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How to stop being a ‘people pleaser’ at work

Being a people pleaser is a nice, safe place to be because you will never run out of people wanting to be pleased and it avoids the scary vulnerability of being your authentic self. At work, it is an easy behaviour to sink into – but people-pleasing isn’t always a positive trait, and it might be damaging your mental health.

What are people pleasers?

In 1975, Taibi Kahler postulated that there are five common drivers that motivate us. These drivers are born in our subconscious and can lead to some very positive as well as destructive behaviours.

  • be perfect
  • be strong
  • hurry up
  • try hard
  • please others

‘Please others’ are incredibly pleasant to have around because they are so understanding. They use intuition a lot and will notice body language and other signals that others may overlook. They are often the mortar that holds a team together. 

Unfortunately, they may worry so much about earning approval that they are reluctant to challenge anyone’s ideas, even when they know they are wrong. Because they’re reluctant to say no, they often let people interrupt them instead of concentrating on their own priorities. They are often seen to be lacking assertiveness, critical skills, and lacking courage in their convictions. When criticised by others, they may take it personally and get upset, even when the comments are worded constructively.

Individuals with this driver preference are identifiable by: 

  • Always testing that people are happy and satisfied. 
  • Smiling and always having a friendly expression. 
  • Frames everything as a question that invites approval. 
  • Apologetic. Will say ‘sorry’ for almost anything and even just to fill space. 

‘Please others’ are often also well-liked and good company, as well as being sympathetic and concerned about others.

4 ways to stop being a people pleaser

Here are four key ideas to change the pattern that you may have become trapped in:

  1. Focus on what is important for you, in life and at work. Reflect on what your core values are and how well fulfilled they are at work. If there is a significant mismatch, you either need to change your work or how you are presenting at work.
  2. Get some large sheets of paper and coloured pens. Draw two pictures, the first representing life for you right now and the second representing life as you would like it to be in the future. Examine both and see what is different about them. Where does work fit into both pictures? Next, work out what needs to happen to get you from your current state to your desired future state. Once you’ve done this, you’re ready to take the first step.
  3. Look at your other drivers; which of these feels the authentic you and what would give you a better balance? Work on nourishing these.
  4. You may also ask trusted colleagues and managers for help. It may be that they can support you to accept certain types of criticism, as well as encouraging you to become more self-sufficient.

People pleasing and the impact on mental health

If you’re naturally a people pleaser and feel relaxed in that persona, boundaries need to be maintained otherwise you may be taken advantage of at work by managers and colleagues. You may become someone that will be ‘dumped on’ because you’ll never complain. Over time, you may realise that this is unfair but, as a people pleaser, you find it hard to express this and will get caught in a spiral of doing more, expecting validation.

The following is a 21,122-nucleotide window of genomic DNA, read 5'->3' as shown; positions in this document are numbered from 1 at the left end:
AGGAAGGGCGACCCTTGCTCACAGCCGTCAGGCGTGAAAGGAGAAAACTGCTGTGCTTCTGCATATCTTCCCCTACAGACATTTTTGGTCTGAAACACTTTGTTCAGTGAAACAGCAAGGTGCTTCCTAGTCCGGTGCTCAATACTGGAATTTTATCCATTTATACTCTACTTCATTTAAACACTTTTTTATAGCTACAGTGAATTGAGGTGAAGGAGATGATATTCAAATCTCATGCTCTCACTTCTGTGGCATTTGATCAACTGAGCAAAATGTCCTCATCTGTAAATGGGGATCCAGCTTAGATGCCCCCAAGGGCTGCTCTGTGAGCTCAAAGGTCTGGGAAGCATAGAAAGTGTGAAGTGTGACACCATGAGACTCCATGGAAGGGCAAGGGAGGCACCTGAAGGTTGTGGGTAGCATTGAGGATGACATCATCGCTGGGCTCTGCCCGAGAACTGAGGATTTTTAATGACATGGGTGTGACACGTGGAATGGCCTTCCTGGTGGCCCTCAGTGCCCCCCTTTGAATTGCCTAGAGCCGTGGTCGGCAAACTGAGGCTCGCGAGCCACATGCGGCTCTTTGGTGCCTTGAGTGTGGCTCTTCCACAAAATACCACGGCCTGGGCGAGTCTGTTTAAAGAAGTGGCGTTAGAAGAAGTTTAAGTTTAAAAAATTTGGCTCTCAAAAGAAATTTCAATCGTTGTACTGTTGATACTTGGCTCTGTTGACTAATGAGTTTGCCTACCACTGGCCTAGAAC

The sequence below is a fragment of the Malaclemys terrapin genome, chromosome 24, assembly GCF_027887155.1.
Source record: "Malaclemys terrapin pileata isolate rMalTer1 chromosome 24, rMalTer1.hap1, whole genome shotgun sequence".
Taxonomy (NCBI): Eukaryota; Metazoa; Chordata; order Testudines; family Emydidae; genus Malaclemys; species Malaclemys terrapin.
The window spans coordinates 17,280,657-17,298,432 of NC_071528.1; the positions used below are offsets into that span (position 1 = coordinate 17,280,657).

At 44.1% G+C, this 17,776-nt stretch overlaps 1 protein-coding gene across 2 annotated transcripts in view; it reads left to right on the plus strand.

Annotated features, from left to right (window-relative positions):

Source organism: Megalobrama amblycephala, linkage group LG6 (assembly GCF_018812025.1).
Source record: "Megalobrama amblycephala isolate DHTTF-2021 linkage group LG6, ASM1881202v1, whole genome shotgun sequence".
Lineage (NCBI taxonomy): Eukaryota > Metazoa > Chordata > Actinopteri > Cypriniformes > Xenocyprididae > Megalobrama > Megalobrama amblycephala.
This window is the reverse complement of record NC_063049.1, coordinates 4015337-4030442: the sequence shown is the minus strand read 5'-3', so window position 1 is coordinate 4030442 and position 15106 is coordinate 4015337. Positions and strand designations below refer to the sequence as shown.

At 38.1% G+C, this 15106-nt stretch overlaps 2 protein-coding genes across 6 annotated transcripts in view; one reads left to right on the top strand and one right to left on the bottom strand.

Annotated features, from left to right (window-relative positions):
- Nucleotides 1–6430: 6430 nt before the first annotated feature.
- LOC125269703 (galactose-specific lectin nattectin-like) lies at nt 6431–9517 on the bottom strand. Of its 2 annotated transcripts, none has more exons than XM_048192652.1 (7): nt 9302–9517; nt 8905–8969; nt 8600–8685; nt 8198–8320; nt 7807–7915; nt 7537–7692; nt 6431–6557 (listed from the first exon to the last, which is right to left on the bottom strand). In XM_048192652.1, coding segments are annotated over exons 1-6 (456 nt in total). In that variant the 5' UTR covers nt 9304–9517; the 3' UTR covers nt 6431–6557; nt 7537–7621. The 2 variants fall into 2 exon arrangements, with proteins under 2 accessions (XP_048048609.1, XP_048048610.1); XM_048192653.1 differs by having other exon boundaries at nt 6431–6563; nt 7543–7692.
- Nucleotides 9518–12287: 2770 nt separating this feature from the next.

If you’re not normally a people pleaser and your work persona is markedly different from the authentic you, this can be very stressful. It will use a lot of emotional energy in maintaining those different personas and will also create dissonance as the ‘real you’ will subconsciously leak out.

In a work environment, we need to have:

  • Communication: to be listened to and be able to express our feelings.
  • Connection: to feel an important part of the organisation.
  • Commitment: to be working to a shared purpose.
  • Fun: to be able to have fun together.
  • Growth: to continually develop to be even better.
  • Trust: to be able to predict what our colleagues and managers will do and feel safe.

Without these, it will be an unfulfilling relationship and will move to a transactional role where it is being ‘put up with’ for the money. This can create a diminution of energy and a shrinking sense of self.

To achieve self-actualisation, we need to be working in a role that gives us autonomy, mastery and purpose, and in an environment where we can be our authentic selves and be validated by our colleagues. Anything less than this is selling ourselves short.


By working with a coach, you can understand more about your goals and aspirations and where in life you want to make improvements or changes. It’s behaviours – like people-pleasing – that we often don’t realise are hindering our potential. A coach can help us to identify what is holding us back, and how to overcome any obstacles. 

If you’re ready to connect with a coach, simply browse profiles until you find a person you resonate with and send them an email. 


Neil Wilkie is a relationship expert, business leader, psychotherapist, author and creator of online couples therapy programme, The Relationship Paradigm®.

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Written by Neil Wilkie

Neil Wilkie is a relationship expert, business leader, psychotherapist, author of the Relationship Paradigm book series and creator of online couples therapy programme, The Relationship Paradigm®.

Written by Neil Wilkie

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